Black Masses captures the ideal form of what it is. It is defined in part by Witchcult Today in theme and style, but it also demonstrated how to internalize a self-influence and use one’s past work as a springboard for the next thing. If you believe in due, Electric Wizard are due for another full-length with Wizard Bloody Wizard turning six later this year, and it would suit them to drop a record with no notice — thud, there you go — as well as for a stylistic shift like the one that took them to where they were in 2010. I don’t know if that’s possible, or what they’d be going for in their first album of the 2020s, but to be sure, their place waits for them. Perennial demand for fest appearances and other live shows is probably a decent way to fill the interim.

As always, thanks for reading. I hope you enjoy.

Oof. I guess I made it to the end of the week. We got back from Connecticut on Monday morning. Last weekend’s memorial-service-and-wedding one-two punch between Saturday and Sunday certainly kicked my ass, and kind of defined the start of this week still. Tired as shit, in other words. Continuously.

We also had a window put in in the kitchen after doing the floors last week, and so the house was all taken apart and covered in dust and it was blazing hot and all the more overwhelming for that. As if the sensory input from that and a visit with friends on Tuesday wasn’t enough — and for The Pecan especially, it wasn’t — we went to Six Flags, which was just called Great Adventure when I was a kid, on Wednesday, and it was sunny and sweaty and I told The Patient Mrs. that one of the rollercoasters shifted a kidney so that now I have two on the same side, and so on. It was a lot. After a lot. With a lot happening otherwise.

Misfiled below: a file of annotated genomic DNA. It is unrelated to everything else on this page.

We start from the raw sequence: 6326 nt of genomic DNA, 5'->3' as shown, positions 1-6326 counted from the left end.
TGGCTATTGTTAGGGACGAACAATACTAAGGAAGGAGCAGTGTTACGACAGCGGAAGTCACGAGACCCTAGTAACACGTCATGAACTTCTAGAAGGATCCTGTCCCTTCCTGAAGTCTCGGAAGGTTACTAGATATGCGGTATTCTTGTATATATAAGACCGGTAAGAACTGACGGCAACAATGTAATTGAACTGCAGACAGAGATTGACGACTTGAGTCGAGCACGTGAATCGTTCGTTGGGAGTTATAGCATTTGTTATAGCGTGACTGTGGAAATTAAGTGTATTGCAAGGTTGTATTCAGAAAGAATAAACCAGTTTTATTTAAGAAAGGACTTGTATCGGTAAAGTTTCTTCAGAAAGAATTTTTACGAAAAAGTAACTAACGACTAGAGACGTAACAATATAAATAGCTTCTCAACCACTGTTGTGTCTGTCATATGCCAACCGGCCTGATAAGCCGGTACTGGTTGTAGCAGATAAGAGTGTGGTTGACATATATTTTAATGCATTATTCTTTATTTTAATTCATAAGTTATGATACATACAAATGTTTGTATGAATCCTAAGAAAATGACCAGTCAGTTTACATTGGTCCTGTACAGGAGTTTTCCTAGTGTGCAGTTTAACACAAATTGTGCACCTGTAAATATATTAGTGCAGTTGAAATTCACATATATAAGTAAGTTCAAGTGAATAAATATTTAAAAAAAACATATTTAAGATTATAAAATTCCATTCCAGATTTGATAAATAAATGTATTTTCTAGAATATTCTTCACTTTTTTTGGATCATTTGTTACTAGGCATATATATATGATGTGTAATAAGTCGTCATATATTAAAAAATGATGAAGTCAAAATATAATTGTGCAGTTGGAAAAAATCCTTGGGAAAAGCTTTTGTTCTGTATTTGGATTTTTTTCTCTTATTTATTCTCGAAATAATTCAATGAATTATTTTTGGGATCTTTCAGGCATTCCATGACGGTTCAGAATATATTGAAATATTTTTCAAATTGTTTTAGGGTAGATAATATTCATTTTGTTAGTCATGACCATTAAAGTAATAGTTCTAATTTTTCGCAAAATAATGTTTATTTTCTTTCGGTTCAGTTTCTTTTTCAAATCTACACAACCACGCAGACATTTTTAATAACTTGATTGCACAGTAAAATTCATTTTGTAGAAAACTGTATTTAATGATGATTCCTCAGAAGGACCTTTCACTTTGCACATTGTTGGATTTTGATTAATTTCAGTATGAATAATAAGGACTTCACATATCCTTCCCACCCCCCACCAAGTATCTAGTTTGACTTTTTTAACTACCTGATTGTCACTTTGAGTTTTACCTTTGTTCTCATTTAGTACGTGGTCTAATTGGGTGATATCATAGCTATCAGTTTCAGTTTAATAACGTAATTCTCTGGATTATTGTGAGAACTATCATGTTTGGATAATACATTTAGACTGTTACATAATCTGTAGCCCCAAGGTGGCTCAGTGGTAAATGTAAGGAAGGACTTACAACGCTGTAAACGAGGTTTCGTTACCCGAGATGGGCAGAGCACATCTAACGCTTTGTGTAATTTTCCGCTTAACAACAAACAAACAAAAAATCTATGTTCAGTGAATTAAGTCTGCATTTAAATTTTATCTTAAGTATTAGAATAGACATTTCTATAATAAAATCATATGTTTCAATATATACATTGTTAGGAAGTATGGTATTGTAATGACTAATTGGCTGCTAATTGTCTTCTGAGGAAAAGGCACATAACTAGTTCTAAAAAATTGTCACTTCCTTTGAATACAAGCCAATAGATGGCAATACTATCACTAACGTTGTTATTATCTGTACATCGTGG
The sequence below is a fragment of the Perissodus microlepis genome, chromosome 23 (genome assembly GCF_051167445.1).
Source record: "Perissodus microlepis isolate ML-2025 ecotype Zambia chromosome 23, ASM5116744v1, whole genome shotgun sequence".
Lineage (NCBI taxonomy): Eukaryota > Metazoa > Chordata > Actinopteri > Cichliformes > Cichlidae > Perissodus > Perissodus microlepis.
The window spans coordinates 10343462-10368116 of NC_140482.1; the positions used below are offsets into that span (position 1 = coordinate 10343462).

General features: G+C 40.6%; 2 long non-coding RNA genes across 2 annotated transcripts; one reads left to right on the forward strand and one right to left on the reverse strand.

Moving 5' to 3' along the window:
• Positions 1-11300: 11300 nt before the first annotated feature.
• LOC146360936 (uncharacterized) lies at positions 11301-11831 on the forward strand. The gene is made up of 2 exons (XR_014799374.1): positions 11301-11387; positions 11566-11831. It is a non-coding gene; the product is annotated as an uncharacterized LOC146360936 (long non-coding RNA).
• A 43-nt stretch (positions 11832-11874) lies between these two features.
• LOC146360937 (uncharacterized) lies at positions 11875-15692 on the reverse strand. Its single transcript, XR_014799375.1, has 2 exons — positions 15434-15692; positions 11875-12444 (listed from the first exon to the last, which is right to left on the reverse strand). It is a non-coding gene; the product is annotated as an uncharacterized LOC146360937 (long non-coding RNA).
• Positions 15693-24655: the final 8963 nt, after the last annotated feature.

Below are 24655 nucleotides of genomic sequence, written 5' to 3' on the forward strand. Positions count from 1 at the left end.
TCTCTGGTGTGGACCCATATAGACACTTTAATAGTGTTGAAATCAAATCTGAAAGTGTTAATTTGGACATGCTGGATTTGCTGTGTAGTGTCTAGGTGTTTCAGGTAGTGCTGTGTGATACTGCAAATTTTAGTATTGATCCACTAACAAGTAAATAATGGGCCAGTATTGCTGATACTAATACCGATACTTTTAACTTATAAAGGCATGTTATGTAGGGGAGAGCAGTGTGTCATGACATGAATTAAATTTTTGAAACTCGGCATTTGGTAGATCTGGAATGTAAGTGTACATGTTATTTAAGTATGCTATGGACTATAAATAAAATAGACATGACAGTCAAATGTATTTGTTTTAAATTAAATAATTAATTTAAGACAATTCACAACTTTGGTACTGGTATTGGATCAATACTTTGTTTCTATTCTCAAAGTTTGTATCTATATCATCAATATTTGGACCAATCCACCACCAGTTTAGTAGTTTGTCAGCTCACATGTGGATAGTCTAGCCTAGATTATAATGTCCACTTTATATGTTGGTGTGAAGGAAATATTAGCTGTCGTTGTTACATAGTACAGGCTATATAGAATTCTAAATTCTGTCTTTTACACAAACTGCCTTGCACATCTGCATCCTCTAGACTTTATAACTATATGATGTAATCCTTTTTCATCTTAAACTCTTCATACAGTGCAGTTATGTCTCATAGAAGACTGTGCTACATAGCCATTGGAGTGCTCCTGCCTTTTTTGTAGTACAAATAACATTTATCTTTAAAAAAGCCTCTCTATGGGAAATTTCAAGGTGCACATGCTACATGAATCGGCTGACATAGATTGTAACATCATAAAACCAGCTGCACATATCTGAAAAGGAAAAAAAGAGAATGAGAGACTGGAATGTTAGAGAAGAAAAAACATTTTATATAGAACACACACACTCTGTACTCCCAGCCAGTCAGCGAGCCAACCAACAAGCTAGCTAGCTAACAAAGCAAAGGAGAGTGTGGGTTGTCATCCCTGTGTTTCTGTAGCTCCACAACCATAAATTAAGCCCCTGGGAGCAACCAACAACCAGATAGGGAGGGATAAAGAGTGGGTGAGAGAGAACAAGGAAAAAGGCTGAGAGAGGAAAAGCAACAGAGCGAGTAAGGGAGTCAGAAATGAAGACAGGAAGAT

Thus I took a couple lighter days at the start of the week. I said I intended to do so on social media — this week was one of a couple this summer with no camp for the kid, so it was full-on, all-go, all the time — and got a bunch of nice answers from people who probably thought I was taking more of a break than I intended, but honestly, not reviewing anything until Wednesday and doing two or three posts a day for a few days was a break for me in terms of time, and with the July 4 holiday it wasn’t even that unreasonable to do. It’s weird that I feel guilty and anxious about having done it. A federal fucking holiday.